Mapp v. Ohio: Guarding Against Unreasonable Searches and Seizures

Legal Landmarks: Supreme Court Decisions that Changed America
This 1961 case was a key element in the Warren Court's re-evaluation of almost every aspect of the criminal justice system. Carolyn N. Long examines how a conviction for pornography possession ended up rewriting law enforcement's rules regarding "unreasonable searches and seizures." KU Law Professor Melanie Wilson will introduce Ms. Long. The University of Kansas School of Law is a co-sponsor of this lecture series.
August 29, 2013
06:30 pm
Off Campus, Kansas City Public Library's Central Library, 14 W. 10th St., Kansas City, Mo.
Why KU
  • One-third of full-time faculty have written casebooks and treatises
  • 2 KU law faculty were U.S. Supreme Court clerks
  • KU’s Project for Innocence: 34 conviction reversals since 2009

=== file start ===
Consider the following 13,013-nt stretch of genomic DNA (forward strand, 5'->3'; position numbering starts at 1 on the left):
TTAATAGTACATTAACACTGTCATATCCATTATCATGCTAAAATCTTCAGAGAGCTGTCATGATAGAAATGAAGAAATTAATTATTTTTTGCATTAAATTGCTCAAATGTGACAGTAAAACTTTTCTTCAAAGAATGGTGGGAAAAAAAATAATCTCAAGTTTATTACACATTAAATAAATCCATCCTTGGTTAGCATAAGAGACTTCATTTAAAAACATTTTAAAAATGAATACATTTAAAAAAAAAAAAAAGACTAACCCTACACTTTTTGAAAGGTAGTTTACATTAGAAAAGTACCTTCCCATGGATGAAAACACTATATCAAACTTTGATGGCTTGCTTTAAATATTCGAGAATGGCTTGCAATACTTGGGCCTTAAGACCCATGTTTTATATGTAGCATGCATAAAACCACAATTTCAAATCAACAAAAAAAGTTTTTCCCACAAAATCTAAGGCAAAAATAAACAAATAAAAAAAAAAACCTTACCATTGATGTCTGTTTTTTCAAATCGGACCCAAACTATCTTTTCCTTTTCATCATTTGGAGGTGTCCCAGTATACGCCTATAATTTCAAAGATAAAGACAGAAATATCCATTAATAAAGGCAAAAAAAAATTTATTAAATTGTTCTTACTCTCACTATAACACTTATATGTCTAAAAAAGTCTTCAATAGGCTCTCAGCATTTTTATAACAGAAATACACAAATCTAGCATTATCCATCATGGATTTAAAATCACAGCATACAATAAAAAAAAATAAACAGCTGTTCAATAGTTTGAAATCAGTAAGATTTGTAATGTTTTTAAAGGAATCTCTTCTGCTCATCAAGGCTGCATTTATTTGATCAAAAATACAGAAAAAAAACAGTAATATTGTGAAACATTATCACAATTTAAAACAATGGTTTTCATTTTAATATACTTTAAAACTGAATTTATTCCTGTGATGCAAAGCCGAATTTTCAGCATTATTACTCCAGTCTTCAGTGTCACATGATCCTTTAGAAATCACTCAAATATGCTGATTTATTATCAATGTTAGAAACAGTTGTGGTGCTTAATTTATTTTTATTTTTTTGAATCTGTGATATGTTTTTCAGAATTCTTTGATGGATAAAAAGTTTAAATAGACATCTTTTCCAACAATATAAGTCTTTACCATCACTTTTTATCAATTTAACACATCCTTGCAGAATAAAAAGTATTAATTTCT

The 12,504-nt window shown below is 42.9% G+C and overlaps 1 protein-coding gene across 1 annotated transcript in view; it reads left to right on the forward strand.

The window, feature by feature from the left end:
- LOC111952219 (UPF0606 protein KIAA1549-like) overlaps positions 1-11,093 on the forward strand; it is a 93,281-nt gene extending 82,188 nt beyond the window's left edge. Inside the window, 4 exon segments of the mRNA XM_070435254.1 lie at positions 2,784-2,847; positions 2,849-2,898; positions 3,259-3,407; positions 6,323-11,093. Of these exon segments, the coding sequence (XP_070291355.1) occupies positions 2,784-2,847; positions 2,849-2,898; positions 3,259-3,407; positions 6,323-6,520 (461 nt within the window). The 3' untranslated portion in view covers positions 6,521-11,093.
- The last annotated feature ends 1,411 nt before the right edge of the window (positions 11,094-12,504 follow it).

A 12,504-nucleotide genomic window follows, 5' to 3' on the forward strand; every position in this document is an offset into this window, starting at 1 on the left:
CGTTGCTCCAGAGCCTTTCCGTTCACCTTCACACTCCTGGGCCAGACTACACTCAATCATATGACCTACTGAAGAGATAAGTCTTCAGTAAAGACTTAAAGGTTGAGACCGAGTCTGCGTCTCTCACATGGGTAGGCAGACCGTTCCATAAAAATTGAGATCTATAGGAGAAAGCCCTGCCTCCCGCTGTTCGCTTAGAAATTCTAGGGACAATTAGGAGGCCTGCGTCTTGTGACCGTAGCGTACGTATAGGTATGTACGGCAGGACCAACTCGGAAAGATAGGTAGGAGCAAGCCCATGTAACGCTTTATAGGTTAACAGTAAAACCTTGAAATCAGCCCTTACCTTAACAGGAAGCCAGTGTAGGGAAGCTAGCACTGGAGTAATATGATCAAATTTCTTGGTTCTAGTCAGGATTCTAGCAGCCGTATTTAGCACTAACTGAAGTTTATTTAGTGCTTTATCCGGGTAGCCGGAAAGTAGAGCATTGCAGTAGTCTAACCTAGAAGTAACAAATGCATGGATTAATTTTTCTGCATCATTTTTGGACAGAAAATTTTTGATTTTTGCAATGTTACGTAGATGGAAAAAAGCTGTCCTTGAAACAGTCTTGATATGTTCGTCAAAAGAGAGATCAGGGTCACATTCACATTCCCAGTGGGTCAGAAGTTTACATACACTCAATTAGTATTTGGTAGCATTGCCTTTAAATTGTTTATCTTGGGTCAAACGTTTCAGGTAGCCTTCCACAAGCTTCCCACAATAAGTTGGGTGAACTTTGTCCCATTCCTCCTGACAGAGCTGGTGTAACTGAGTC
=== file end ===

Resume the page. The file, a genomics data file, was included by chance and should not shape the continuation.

• 7,600+ alumni in all 50 states, D.C., and 21 foreign countries
  • #18 “best value” law school in the nation — National Jurist Magazine
  • 12 interdisciplinary joint degrees
  • 20th nationwide for lowest debt at graduation. — U.S. News & World Report
  • 80 percent of upper-level law classes have 25 or fewer students
  • More than 600 employment interviews at law school, 2014-15
  • 92 percent overall employment rate for Class of 2014 – top 20 percent nationally
  • 23rd: for number of law alumni promoted to partner at nation’s largest law firms
  • #1 in Kansas and Missouri for July 2015 bar exam performance